Gross savings Own emissions non-chemical alternative Input

Value

Production footprint (kgCO2e/kg)

Source 4.28 SimaPro, participating company

Production volume (kt)

90,838 Participating company, GUA study for Plastics Europe

End-of-life emissions (kgCO2e/kg)

1.12 SimaPro, participating company

Global own emissions non-chemical alternative (ktCO2e)

490,617

In-use savings Input Difference in in-use footprint (kgCO2e/kg)

Value

Source 0.30 Taking into account reduced food losses

Production volume (kt)

90,838 Participating company, GUA study for Plastics Europe

Global in-use savings (ktCO2e)

27,614


66

MARINE FUEL REDUCTION DUE TO USE OF ANTI-FOULING COATING Summary Own emissions (MtCO2e)

X:1

10

Net emission abatement (MtCO2e) 20.00

Number of cases evaluated 190

1

General comments Comment

Assumption

Reference case

Without anti-fouling coating

Annual production of anti-fouling paint (million liters) CAGR of annual production of anti-fouling paint

Source/rationale

193 SRI, company information, McKinsey analysis 0.8% SRI

Own emissions Input Production footprint (kgCO2e/liter) Production volume over 12 years of corrosion paint (million liters)

End-of-life emissions (kgCO2e/liter) Global own emissions (ktCO2e)

Value

Source 4.50 AkzoNobel 2,219 SRI, company information, McKinsey analysis 0 9,986


67

Gross savings Own emissions non-chemical alternative Input Production footprint (kgCO2e/liter)

Value

Source

None

0

None

0

End-of-life emissions (kgCO2e/liter) None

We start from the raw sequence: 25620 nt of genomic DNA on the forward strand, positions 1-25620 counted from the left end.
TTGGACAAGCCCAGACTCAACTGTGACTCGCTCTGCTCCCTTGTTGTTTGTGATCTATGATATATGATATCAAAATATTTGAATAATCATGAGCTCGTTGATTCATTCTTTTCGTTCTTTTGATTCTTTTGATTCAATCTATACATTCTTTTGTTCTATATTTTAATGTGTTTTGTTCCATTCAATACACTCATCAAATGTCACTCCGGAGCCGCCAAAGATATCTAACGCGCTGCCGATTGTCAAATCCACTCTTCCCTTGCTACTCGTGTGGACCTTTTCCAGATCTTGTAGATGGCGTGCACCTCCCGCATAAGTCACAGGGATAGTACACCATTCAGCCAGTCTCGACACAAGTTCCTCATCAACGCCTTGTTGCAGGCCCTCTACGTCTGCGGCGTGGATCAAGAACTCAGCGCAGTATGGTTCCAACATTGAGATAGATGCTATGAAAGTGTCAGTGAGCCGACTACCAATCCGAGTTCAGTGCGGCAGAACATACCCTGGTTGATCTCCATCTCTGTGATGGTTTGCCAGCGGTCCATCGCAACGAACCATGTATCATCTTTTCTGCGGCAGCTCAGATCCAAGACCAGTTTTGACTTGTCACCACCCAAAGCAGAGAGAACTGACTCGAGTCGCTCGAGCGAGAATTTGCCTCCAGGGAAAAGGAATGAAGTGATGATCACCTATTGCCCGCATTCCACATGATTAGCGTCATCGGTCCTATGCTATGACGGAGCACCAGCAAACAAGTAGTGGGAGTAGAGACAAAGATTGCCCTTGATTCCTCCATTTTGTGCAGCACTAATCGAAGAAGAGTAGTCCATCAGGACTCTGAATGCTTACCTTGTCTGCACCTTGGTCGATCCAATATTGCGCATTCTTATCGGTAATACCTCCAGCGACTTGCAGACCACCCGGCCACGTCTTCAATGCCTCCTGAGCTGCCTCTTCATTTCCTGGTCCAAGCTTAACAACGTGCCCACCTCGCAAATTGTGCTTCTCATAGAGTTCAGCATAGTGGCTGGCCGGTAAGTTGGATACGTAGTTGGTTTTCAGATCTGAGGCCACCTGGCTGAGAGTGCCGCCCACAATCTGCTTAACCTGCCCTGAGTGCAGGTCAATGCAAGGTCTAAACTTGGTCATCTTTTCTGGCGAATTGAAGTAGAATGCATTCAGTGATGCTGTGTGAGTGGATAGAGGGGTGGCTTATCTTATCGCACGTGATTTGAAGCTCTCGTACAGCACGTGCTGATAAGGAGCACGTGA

0

Production volume (million liters) Global own emissions (ktCO2e)

None

0

In-use savings Input Annual marine fuel consumption (kt)

Value

Source 219,934 IEA

Fuel consumption reduction due to use of anti-fouling paint

29% Participating company info, triangulated with IMO

Marine fuel footprint (incl. pre-chain) (kgCO2e/kg heavy fuel)

3.65 Eco-invent, company info

Share of savings realized in one year Time horizon (years) Global CO2 in-use savings (ktCO2e)

9% 10 199,689


68

SYNTHETIC TEXTILES â&#x20AC;&#x201C; REPLACEMENT OF COTTON WITH POLYESTER Summary Own emissions (MtCO2e)

X:1 82

Net emission abatement (MtCO2e) 2.64

Number of cases evaluated

134

1

General comments Comment

Assumption

Reference case

100% cotton

Volume distribution

GDP: Europe + Japan: 40%

Source/rationale GDP as reasonable proxy for distribution

US: 40% ROW: 20%

Own emissions Input Production footprint (incl. CH4) (kgCO2/kg) Production volume (kt) End-of-life emissions (kgCO2/kg) Global own emissions (ktCO2e)

Value 50/50 Polyester/Cotton

Source 5.6 Autex Research Journal Vol 1,No.1, 1999 14,760 fibre2fashion -0.06 Autex Research Journal Vol 1,No.1, 1999 81,705


69

Gross savings Own emissions non-chemical alternative Input Production footprint (incl. CH4) (kgCO2/kg)

Value Cotton

7.3 Autex Research Journal Vol 1,No.1, 1999

Lifetime factor

2 Lifetime half as long as for 50/50 textile

Production volume (kt)

14,760 fibre2fashion

End-of-life emissions (kgCO2/kg) Global own emissions (ktCO2e)

Source

0 Autex Research Journal Vol 1,No.1, 1999 (100% landfill assumption) Reference for Polyester

215,496

In-use savings Input Global CO2 in-use savings (ktCO2e)

Value 50/50 Polyester/Cotton

Source 0 Ignored (conservative)


70

POLYMERS FOR AUTOMOTIVE WEIGHT REDUCTION Summary Own emissions (MtCO2e)